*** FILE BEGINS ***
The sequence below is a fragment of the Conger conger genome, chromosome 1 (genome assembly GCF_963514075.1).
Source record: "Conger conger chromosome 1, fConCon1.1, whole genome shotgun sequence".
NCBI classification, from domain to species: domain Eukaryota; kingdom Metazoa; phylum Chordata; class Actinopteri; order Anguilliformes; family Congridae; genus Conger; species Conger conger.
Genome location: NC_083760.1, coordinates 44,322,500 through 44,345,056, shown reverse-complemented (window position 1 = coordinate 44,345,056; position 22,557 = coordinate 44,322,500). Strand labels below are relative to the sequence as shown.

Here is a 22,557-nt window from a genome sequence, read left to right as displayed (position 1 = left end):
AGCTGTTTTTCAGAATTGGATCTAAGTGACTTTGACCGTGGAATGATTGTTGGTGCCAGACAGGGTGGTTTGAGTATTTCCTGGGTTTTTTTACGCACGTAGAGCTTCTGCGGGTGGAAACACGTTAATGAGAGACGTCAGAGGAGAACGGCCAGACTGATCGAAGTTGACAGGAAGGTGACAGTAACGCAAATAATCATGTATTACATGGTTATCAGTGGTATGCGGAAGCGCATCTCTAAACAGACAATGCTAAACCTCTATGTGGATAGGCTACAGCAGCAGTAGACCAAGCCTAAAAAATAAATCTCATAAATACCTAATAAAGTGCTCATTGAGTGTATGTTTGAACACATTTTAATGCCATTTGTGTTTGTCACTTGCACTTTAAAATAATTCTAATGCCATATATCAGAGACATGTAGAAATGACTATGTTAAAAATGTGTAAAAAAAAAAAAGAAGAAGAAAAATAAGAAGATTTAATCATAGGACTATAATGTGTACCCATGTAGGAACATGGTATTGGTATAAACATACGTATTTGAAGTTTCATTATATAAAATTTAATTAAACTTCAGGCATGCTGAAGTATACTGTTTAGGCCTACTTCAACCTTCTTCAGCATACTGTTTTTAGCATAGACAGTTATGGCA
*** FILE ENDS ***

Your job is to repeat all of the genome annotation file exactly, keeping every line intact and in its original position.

The sequence below is a fragment of the Conger conger genome, chromosome 1 (genome assembly GCF_963514075.1).
Source record: "Conger conger chromosome 1, fConCon1.1, whole genome shotgun sequence".
NCBI classification, from domain to species: domain Eukaryota; kingdom Metazoa; phylum Chordata; class Actinopteri; order Anguilliformes; family Congridae; genus Conger; species Conger conger.
Genome location: NC_083760.1, coordinates 44,322,500 through 44,345,056, shown reverse-complemented (window position 1 = coordinate 44,345,056; position 22,557 = coordinate 44,322,500). Strand labels below are relative to the sequence as shown.

Here is a 22,557-nt window from a genome sequence, read left to right as displayed (position 1 = left end):
AGCTGTTTTTCAGAATTGGATCTAAGTGACTTTGACCGTGGAATGATTGTTGGTGCCAGACAGGGTGGTTTGAGTATTTCCTGGGTTTTTTTACGCACGTAGAGCTTCTGCGGGTGGAAACACGTTAATGAGAGACGTCAGAGGAGAACGGCCAGACTGATCGAAGTTGACAGGAAGGTGACAGTAACGCAAATAATCATGTATTACATGGTTATCAGTGGTATGCGGAAGCGCATCTCTAAACAGACAATGCTAAACCTCTATGTGGATAGGCTACAGCAGCAGTAGACCAAGCCTAAAAAATAAATCTCATAAATACCTAATAAAGTGCTCATTGAGTGTATGTTTGAACACATTTTAATGCCATTTGTGTTTGTCACTTGCACTTTAAAATAATTCTAATGCCATATATCAGAGACATGTAGAAATGACTATGTTAAAAATGTGTAAAAAAAAAAAAGAAGAAGAAAAATAAGAAGATTTAATCATAGGACTATAATGTGTACCCATGTAGGAACATGGTATTGGTATAAACATACGTATTTGAAGTTTCATTATATAAAATTTAATTAAACTTCAGGCATGCTGAAGTATACTGTTTAGGCCTACTTCAACCTTCTTCAGCATACTGTTTTTAGCATAGACAGTTATGGCA